More money isn’t always the answer. Investors know this – a poor business idea will still fail, regardless of how much cash you throw at it. Unfortunately, this is a truth yet to be learned by many of our political leaders.
The security breach at the White House last month is a fitting example. A few weeks ago, Omar Gonzalez climbed the White House fence and ran toward the front door. Surprisingly, he was not apprehended as he dashed across the lawn. Gonzalez was able to run through the front doors of the White House (while carrying a knife) and make his way to the large East Room, typically used for celebrations and large events, before being tackled.
The incident revealed a glaring flaw in the White House security system. It’s that easy to walk in to what should be the most heavily-guarded building in the nation? Commentators quickly turned to the airwaves, and public outrage led to the resignation of Secret Service director Julia Pierson.
Clearly the security strategy of the Secret Service was flawed in a major way, but that didn’t stop some commentators from trying to argue that the intrusion was simply a result of budget cuts. Even Delegate Eleanor Holmes Norton (D-DC) argued in a congressional hearing that the breach was partly a result of the sequester.
It’s a refrain heard over and over again in Washington, usually by those on the left side of the aisle. If only we would spend more money, our 2,000 government agencies would function more effectively.
It’s a catchphrase that seems to be used in response to every political issue.
For example, Social Security is on an unsustainable path and will be running out of money to pay full benefits within the next 20 years. But according to Rep. Xavier Becerra (D-CA), “the most immediate threat to Social Security is the continued failure of Congress to provide an adequate budget.”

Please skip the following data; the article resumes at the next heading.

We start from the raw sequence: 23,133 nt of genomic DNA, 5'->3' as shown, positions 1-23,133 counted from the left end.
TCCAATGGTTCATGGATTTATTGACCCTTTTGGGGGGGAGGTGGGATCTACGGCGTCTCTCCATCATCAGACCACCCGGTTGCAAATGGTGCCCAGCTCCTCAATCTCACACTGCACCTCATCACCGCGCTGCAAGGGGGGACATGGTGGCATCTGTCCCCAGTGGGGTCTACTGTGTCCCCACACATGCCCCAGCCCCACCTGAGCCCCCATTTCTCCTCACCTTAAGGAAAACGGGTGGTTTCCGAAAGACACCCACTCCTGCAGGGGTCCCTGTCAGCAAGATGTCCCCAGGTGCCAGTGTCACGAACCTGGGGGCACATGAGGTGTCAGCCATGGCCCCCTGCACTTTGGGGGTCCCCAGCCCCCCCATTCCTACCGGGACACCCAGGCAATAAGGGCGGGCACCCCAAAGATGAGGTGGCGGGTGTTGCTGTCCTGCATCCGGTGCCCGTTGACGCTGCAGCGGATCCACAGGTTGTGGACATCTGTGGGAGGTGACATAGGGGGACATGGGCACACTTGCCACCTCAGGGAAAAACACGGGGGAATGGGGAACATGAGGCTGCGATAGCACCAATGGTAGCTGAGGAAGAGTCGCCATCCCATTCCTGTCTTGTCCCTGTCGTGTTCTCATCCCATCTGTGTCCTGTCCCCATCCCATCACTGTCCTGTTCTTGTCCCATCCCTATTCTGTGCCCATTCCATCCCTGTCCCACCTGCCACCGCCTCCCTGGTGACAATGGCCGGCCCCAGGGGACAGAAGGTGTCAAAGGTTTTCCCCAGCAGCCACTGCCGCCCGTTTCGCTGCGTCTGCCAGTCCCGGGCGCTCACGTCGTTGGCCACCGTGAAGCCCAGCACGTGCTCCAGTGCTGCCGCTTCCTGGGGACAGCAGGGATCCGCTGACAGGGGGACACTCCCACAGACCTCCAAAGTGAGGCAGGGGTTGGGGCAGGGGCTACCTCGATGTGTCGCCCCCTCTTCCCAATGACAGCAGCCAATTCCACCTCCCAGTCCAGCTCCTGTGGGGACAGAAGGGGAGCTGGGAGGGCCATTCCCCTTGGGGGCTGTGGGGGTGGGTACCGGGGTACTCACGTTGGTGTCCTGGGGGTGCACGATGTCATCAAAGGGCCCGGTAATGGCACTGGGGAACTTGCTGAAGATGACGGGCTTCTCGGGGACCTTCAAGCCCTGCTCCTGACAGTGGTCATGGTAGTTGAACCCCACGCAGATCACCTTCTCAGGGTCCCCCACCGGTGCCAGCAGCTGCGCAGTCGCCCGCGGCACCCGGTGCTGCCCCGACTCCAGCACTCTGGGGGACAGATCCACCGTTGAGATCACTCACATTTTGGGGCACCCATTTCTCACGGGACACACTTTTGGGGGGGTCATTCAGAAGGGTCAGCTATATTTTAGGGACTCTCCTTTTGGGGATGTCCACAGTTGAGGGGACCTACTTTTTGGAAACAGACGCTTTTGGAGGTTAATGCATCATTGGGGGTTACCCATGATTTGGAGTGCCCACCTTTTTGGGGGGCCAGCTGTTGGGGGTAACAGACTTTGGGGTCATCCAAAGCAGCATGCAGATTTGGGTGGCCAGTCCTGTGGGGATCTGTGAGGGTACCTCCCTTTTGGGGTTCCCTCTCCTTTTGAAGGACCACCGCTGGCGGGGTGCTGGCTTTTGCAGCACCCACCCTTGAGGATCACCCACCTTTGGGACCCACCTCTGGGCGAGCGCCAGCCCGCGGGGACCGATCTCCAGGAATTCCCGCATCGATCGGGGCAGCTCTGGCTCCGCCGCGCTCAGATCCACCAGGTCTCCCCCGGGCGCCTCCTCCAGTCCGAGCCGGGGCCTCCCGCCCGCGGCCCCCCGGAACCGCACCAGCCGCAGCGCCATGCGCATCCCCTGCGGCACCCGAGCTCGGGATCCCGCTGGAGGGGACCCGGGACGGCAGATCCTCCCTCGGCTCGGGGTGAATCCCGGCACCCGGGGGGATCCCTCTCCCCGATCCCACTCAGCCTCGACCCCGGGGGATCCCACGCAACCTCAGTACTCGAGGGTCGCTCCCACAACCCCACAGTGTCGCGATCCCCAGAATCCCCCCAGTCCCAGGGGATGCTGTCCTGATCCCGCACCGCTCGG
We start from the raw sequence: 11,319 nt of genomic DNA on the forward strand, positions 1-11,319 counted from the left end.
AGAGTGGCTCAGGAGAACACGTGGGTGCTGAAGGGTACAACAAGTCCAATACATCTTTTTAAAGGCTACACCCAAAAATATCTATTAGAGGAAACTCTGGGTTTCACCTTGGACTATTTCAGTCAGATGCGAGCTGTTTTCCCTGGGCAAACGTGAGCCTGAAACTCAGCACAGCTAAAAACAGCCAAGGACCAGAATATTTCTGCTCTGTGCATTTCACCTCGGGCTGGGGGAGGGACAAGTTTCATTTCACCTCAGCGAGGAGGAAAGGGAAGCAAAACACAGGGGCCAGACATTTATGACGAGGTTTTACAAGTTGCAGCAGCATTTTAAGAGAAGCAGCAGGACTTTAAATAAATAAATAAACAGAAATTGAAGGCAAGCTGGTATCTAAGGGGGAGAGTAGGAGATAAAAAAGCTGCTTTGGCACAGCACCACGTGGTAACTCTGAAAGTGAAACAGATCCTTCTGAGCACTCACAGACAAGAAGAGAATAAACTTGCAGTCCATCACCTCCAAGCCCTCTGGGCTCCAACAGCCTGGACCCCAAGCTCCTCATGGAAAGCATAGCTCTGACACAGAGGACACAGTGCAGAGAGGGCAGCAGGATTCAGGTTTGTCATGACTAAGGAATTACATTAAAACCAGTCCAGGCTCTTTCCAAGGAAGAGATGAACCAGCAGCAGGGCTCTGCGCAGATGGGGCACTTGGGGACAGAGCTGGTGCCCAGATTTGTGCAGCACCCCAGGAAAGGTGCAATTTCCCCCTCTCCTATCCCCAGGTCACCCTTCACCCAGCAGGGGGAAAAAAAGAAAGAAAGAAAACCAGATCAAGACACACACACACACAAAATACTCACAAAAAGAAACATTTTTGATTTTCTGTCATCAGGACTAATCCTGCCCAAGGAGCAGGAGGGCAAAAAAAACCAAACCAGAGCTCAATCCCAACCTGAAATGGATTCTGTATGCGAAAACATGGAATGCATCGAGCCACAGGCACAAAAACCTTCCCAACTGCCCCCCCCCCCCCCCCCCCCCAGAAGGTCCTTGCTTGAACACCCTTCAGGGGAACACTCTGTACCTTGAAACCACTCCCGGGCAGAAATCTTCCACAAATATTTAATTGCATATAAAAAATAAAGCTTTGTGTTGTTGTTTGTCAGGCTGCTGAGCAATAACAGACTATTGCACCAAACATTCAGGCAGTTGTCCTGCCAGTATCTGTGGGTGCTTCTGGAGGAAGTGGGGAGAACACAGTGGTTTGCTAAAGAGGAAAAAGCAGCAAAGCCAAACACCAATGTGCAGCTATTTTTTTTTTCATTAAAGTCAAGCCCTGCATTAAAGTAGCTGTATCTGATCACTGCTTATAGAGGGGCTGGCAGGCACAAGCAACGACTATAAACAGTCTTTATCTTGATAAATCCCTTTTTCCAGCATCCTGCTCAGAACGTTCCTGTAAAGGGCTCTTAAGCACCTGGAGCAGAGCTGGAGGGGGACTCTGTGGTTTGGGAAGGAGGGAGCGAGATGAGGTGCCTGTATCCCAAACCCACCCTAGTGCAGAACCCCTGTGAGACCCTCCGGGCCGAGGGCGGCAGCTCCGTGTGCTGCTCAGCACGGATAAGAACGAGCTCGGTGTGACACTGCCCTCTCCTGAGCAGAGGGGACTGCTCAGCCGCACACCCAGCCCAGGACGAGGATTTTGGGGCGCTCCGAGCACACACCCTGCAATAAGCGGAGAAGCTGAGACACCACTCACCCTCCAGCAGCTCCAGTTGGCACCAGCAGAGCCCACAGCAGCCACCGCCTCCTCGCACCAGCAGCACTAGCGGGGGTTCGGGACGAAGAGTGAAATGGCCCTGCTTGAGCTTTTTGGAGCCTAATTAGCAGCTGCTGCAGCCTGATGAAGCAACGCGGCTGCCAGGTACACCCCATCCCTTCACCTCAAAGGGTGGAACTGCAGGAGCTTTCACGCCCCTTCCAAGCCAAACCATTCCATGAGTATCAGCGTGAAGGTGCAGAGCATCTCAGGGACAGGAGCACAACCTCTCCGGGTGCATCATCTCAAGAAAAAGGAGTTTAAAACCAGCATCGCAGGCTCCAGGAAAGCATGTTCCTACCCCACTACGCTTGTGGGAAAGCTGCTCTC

When the Internal Revenue Service was accused of unfairly targeting conservative groups for audits last summer, they subsequently “lost” the e-mails that would have served as evidence. Rather than reprimanding the agency, Rep. Sandy Levin (D-MI) claimed that the computer crashes “clearly demonstrate the need for government agencies to have adequate budgets to invest, upgrade and maintain information technology.”
The Veterans Affairs (VA) healthcare scandal last summer uncovered massive structural problems in the system, including long wait times and falsified records. In 2011, before the scandal, Paul Krugman said of the VA healthcare system, “It works — and suggests what it will take to solve the troubles of U.S. health care more broadly.” After the scandal, his message was unchanged. “It’s still true that Veterans Affairs provides excellent care, at low cost.”
This refusal to acknowledge root problems within government programs is dangerous. We are already spending trillions and trillions of dollars, and yet the talking points never change. If only we were to raise taxes a little bit more, bump up spending, and create one more agency, all of our problems would be solved.
There’s only one problem. It just does not work.
The Secret Service was not severely underfunded – there was just a major flaw in their protection system.
Spending more money to hire Social Security employees won’t help the program’s long-term finances or solve the sustainability problem.
The IRS didn’t pursue a political agenda or lose e-mails because they were constrained by tough budget decisions.
And even though Congress passed a bill in July increasing the VA’s funding by $16.3 billion, many experts don’t think the bill substantially addresses the failures of the system. “It keeps the same system in place, with minor steps in the right direction at an increased cost,” said Michael Tanner, a senior fellow at the Cato Institute.
Let’s stop pretending that throwing money at failing programs will solve our problems. The more we prop up mismanaged agencies, the longer these problems will persist.
If a CEO were to keep funneling money into a broken business without making any changes, he would be relieved of his position. Let’s expect the same from our political leaders.
First published on Opportunity Lives.